Just as it takes a village to raise a child, so, too, it takes a community of devoted and generous individuals to elevate the hopes for better-quality healthcare. It was in such a spirit that donors small and large contributed to the successful completion of Ronald Reagan UCLA Medical Center.
“This couldn’t have been done without the generosity of the donors,” says Dr. Gerald S. Levey, vice chancellor of UCLA medical sciences and dean of the David Geffen School of Medicine at UCLA. “They bought into this vision. Without [them], this project wouldn’t have happened.”
All told, private giving raised nearly $300 million for the hospital, a staggering amount for a single project. To recognize the contributions of benefactors, their names are etched in glass on a donor wall in the main lobby that is inscribed with a quote from architect I.M. Pei: “What is the true impact of space, light and nature on wellness? I believe the design of Ronald Reagan UCLA Medical Center will affect the people who work, visit and receive care here. The principal objective is to create an environment of healing.”
UCLA is grateful to all who gave to the hospital project, but it is impossible to recognize each individually on these pages. To celebrate the breadth of the giving – and of the givers – we highlight a handful of donors whose generosity is emblematic of everyone who contributed to make Pei’s vision of “an environment of healing” a reality.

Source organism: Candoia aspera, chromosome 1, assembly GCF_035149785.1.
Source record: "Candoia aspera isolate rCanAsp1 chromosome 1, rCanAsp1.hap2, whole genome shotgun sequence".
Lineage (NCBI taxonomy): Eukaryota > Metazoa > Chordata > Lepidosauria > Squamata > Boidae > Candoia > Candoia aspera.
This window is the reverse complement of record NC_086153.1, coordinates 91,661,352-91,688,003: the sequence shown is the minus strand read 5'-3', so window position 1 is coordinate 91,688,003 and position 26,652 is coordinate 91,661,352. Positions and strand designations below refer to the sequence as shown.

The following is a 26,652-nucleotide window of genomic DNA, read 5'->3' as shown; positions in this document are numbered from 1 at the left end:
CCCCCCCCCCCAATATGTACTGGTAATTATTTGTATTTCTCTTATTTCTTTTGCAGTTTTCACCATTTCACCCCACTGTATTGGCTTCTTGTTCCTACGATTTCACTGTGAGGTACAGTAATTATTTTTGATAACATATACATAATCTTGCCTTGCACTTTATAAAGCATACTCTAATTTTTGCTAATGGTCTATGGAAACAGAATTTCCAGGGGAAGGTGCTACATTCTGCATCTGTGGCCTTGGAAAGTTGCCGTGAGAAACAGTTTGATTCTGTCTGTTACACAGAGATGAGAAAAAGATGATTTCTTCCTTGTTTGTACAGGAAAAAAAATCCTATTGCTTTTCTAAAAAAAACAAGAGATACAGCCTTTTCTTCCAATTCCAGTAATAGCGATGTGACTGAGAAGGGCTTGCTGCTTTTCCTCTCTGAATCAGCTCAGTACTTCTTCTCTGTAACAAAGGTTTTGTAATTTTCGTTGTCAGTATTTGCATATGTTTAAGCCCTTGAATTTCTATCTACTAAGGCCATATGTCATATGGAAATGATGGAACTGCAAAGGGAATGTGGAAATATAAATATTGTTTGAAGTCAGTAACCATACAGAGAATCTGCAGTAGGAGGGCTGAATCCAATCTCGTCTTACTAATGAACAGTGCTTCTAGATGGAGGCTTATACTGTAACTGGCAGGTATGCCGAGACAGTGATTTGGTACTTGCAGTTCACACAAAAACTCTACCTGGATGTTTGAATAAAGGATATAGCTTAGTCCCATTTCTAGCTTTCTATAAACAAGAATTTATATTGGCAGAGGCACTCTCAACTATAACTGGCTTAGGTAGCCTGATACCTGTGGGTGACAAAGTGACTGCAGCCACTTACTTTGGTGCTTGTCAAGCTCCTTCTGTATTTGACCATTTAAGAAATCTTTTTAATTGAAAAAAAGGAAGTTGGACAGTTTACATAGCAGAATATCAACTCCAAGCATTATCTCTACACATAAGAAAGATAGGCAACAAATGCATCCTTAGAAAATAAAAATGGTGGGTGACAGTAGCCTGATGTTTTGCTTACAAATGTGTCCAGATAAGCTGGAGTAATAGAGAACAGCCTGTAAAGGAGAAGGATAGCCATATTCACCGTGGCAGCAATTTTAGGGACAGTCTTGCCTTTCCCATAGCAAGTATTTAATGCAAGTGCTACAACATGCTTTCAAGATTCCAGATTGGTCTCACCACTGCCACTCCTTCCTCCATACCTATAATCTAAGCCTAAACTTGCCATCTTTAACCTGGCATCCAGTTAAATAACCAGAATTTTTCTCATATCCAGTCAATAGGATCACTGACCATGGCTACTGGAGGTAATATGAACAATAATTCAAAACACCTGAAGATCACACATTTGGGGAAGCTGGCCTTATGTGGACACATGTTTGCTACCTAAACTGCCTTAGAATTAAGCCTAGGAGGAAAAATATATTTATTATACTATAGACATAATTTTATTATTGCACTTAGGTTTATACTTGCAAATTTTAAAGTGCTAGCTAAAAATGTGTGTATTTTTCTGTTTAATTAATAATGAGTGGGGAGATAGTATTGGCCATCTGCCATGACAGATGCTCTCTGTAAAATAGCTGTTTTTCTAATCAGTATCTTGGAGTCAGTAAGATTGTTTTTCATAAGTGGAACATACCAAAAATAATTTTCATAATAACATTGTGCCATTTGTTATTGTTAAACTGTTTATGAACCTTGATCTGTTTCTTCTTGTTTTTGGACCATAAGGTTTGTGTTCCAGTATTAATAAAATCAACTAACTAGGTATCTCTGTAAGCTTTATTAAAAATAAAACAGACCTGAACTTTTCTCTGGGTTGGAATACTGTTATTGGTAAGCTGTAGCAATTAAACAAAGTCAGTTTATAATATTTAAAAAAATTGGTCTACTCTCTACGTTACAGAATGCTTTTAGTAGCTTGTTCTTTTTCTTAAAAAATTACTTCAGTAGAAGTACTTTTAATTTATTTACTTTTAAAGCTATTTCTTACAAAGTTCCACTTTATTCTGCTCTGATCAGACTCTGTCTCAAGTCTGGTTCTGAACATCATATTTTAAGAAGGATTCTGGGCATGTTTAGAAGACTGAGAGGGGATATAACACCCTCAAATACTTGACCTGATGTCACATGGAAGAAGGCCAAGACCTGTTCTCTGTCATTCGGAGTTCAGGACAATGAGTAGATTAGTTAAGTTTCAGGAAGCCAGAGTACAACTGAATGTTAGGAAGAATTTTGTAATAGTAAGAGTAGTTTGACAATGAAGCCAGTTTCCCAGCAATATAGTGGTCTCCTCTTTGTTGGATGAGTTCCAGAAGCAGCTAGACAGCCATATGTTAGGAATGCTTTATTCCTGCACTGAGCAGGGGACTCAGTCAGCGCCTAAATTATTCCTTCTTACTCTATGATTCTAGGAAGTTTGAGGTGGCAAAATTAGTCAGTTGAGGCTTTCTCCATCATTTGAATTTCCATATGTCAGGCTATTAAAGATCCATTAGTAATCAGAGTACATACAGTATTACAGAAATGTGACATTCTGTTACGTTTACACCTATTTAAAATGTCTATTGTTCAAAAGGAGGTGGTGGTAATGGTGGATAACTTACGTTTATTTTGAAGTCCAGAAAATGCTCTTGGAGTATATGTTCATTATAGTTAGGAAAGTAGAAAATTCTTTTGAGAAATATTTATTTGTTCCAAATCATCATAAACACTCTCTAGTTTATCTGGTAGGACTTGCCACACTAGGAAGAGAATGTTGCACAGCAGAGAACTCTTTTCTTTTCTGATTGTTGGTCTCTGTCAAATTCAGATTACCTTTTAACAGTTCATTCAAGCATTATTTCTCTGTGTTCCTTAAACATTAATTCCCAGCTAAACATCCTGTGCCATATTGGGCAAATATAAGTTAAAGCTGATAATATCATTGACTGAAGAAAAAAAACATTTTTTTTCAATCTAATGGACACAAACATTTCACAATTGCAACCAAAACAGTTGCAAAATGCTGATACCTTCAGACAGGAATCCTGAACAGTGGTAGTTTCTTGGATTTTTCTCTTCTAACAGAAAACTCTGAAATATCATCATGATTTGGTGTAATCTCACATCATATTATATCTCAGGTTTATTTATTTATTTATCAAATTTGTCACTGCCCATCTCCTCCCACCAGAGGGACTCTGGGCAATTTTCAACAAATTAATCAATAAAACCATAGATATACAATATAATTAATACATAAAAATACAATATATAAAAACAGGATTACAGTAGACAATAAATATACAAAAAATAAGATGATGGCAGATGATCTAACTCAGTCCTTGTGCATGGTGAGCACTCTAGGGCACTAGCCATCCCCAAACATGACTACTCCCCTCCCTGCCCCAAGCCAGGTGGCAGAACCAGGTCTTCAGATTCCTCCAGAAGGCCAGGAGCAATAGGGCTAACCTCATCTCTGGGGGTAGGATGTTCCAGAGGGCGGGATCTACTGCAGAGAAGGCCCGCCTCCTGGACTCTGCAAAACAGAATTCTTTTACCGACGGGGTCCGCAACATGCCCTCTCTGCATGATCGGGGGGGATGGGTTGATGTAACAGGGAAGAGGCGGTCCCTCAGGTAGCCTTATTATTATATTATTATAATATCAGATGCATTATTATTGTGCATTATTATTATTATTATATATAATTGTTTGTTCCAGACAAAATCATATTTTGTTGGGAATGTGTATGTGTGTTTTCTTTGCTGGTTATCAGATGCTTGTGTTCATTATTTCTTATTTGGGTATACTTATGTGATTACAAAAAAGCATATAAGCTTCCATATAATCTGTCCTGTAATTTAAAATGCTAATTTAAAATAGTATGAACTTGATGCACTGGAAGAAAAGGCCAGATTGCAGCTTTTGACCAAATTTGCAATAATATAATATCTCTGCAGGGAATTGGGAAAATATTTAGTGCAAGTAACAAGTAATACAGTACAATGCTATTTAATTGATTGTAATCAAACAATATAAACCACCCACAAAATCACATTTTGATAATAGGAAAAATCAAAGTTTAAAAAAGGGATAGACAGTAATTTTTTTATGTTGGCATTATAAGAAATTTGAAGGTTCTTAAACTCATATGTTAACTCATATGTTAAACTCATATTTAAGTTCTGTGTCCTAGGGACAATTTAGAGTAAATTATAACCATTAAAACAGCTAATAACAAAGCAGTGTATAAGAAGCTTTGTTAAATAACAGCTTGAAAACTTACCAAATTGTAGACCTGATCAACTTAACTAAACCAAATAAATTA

It is easier sometimes to make money than it is to give it away. Stewart and Lynda Resnick do both very well. But the husband-wife philanthropists - founders of Roll International, a private holding company that includes such well-known brands as Teleflora, FIJI Water and POM Wonderful – acknowledge “It’s hard to be comfortable giving money away, not knowing if it’s going to a good place or not.”
That wasn’t the case, however, when they decided to make a gift to name the Stewart and Lynda Resnick Neuropsychiatric Hospital at UCLA. Giving, Lynda Resnick says, “is like investing in a business - you want good leadership. We feel confident [giving to UCLA] because we know the leadership is good.” For them, making money and giving money go hand-in-hand. “If you are fortunate to make enough money, you want to do something for the rest of the world,” explains Stewart Resnick, standing with his wife on the fourth-floor terrace of the hospital that bears their name, the city of Los Angeles spread out below them. Government can’t be expected to do it all, adds Lynda Resnick, so “the private sector has to help, and we are trying to do our part … to make a difference.”
They are long-time supporters of UCLA, having previously established several endowed chairs. Years ago, when they owned The Franklin Mint, their company designed a trophy in the shape of a chair that still is given to newly named chair holders in the David Geffen School of Medicine at UCLA. And they are vigorous advocates. “They spread the word about us in such a positive way,” says Dr. David T. Feinberg, CEO of UCLA Hospital System. “When they speak on our behalf, it is very valuable because it has credibility coming from them.”
The support of the Resnicks for the Neuro-psychiatric Hospital was particularly important. “There is still a stigma attached to mental-health issues,” Stewart Resnick says, and private support for mental health lags behind that for other areas of medicine.
While the Resnicks were initially reluctant to have their name on the hospital, they decided it would be beneficial because it signals a deeper level of support. “This is an under-funded and under-appreciated area [of medical care] that doesn’t get the support it needs,” Stewart Resnick says. Making their gift so visible “sets a good example.”